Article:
“I used to speak of having three doors to knock on to sell something, and now there are 4,000 doors,” says the legendary television producer Norman Lear as we sit down in his office on the Sony lot to record an episode of The Hollywood Reporter‘s Awards Chatter podcast and discuss how the TV business has changed over the course of his 70-year career.
Now 96, Lear led a TV revolution in the 1970s by employing the sitcom format to tackle matters of social import on a host of unforgettable shows including All in the Family (1971-1979), Sanford and Son (1972-1977), Maude (1972-1978), Good Times (1974-1979), The Jeffersons (1975-1985), One Day at a Time (1975-1984) and Mary Hartman, Mary Hartman (1976-1977). And he’s still doing it — via his reboot of One Day at a Time, the third season of which dropped Feb. 8 on Netflix (it has since been canceled), and Live in Front of a Studio Audience: Norman Lear’s All in the Family and The Jeffersons, an ABC special organized by Jimmy Kimmel and Lear that drew massive ratings on May 22.
Lear, a winner of four Emmy Awards, two Peabody Awards, the National Medal of the Arts and a Kennedy Centers Honor, and one of the original seven inductees into the Television Academy Hall of Fame back in 1984 (alongside Lucille Ball, Milton Berle, Paddy Chayefsky, Edward R. Murrow, William Paley and David Sarnoff, all of whom have passed away), explains, “I just couldn’t find a way to believe that that reflecting human life as we were living wasn’t going to work and wasn’t going to delight an audience — and it does. When they see reflected in a performance what they have been living in fear with or denial of, it helps us talk about these issues and understand ourselves better.”
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Lear was born in New Haven, Connecticut, and raised in nearby Hartford. He remembers his childhood as “difficult years,” not only because he grew up amidst the backdrop of the Great Depression and rising anti-Semitism — two things that shaped his social conscience — but also because, when he was just 9, his father, a traveling salesman, was sent to prison for three years for swindling clients. As a result, Lear was sent by his mother to live with other relatives and, he says all these years later, “It scared the hell out of me,” adding, “It certainly forces growing up.”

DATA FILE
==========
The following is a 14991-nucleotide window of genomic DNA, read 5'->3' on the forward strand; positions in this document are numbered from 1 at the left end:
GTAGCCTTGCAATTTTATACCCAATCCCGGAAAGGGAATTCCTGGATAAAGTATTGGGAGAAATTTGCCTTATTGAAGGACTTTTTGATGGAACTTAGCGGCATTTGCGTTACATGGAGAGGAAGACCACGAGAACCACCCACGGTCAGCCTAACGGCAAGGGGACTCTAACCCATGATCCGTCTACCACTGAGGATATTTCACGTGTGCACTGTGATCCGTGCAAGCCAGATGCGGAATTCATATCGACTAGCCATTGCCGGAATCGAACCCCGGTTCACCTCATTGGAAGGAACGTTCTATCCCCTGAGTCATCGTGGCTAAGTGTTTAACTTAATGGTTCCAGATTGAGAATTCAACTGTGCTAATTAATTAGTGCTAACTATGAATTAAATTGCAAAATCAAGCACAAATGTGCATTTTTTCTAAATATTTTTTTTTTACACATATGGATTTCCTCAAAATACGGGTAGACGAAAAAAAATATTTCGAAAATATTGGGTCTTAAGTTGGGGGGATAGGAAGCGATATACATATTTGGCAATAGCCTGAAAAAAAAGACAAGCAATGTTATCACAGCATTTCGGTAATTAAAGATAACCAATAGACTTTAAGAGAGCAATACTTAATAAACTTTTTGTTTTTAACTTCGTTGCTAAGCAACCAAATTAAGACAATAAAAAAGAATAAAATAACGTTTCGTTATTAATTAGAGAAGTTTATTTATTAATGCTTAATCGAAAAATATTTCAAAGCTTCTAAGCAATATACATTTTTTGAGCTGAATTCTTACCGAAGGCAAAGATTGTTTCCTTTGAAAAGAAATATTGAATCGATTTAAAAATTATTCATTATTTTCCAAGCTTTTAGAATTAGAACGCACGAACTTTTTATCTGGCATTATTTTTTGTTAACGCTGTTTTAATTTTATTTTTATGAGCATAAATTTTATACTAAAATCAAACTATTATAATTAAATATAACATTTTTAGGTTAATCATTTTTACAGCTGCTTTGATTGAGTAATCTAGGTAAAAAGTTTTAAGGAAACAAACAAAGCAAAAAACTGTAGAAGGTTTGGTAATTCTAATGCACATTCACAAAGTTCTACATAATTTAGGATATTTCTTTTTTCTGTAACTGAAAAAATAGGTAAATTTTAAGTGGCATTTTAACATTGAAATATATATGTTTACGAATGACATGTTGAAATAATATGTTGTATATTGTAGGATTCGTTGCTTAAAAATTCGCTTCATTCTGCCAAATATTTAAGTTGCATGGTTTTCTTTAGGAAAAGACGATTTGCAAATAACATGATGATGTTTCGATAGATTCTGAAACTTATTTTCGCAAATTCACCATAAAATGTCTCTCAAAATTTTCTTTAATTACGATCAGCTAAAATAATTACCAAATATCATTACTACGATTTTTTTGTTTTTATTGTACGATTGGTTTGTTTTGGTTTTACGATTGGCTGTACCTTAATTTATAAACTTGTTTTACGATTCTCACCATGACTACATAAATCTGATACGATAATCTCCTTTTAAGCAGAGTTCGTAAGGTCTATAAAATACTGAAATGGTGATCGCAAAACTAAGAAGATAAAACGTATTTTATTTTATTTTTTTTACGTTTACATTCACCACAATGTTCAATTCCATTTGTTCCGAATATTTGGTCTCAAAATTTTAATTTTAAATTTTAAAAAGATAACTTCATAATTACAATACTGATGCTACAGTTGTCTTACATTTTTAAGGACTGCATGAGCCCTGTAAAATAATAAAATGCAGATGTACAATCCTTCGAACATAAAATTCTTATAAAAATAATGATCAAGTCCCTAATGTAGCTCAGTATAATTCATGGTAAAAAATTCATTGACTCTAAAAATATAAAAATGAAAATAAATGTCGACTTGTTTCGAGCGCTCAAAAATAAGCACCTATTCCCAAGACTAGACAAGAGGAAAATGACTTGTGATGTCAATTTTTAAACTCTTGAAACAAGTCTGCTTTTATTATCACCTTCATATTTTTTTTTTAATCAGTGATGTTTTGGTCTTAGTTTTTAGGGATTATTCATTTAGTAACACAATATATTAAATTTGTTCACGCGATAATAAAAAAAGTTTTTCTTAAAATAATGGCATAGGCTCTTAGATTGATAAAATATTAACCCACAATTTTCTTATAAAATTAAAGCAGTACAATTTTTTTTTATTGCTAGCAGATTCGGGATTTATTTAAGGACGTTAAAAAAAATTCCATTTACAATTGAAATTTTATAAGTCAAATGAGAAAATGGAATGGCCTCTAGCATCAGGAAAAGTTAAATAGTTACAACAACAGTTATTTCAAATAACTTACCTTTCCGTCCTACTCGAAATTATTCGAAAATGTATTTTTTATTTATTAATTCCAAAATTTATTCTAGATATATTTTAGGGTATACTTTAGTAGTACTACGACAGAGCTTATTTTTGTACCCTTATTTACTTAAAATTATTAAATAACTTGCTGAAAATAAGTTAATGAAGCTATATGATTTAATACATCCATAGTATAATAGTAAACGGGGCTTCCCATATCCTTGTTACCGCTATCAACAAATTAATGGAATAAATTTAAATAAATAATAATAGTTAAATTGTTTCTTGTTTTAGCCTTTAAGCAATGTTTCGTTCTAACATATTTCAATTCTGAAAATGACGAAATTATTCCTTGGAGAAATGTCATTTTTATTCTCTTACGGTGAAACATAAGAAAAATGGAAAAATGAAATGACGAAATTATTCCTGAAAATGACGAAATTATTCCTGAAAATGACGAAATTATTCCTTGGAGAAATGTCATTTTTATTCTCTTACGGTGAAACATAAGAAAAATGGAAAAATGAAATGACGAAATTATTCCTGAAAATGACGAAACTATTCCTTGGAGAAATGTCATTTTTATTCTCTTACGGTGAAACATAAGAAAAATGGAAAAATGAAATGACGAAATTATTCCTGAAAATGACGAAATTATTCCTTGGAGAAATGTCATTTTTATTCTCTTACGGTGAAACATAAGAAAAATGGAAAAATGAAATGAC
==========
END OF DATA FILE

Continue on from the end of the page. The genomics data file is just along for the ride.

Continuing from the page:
A turning point in young Lear’s life was winning an oratorical contest that came with a scholarship to Emerson College. However, shortly after he began at the Boston-based university, America became involved in World War II and he dropped out to serve his country; he was based in Italy with the 15th Air Force Division, flew 52 missions and dropped bombs 35 times. After V-E Day, he returned stateside, got married, had his first kids, moved to New York and pursued work as a press agent, just like a beloved uncle of his.
Lear eventually left the PR profession to peddle various products door-to-door with his brother-in-law Ed Simmons — but not before realizing that the witticisms required by flackery were similar to those in comedy writing, which he and Simmons began doing during their spare time. They managed to get a piece of their work to Danny Thomas, who bought it, performed it and was well-reviewed for it, which led to greater demand for their work. Before long, they had graduated to writing for Dean Martin and Jerry Lewis on NBC’s The Colgate Comedy Hour.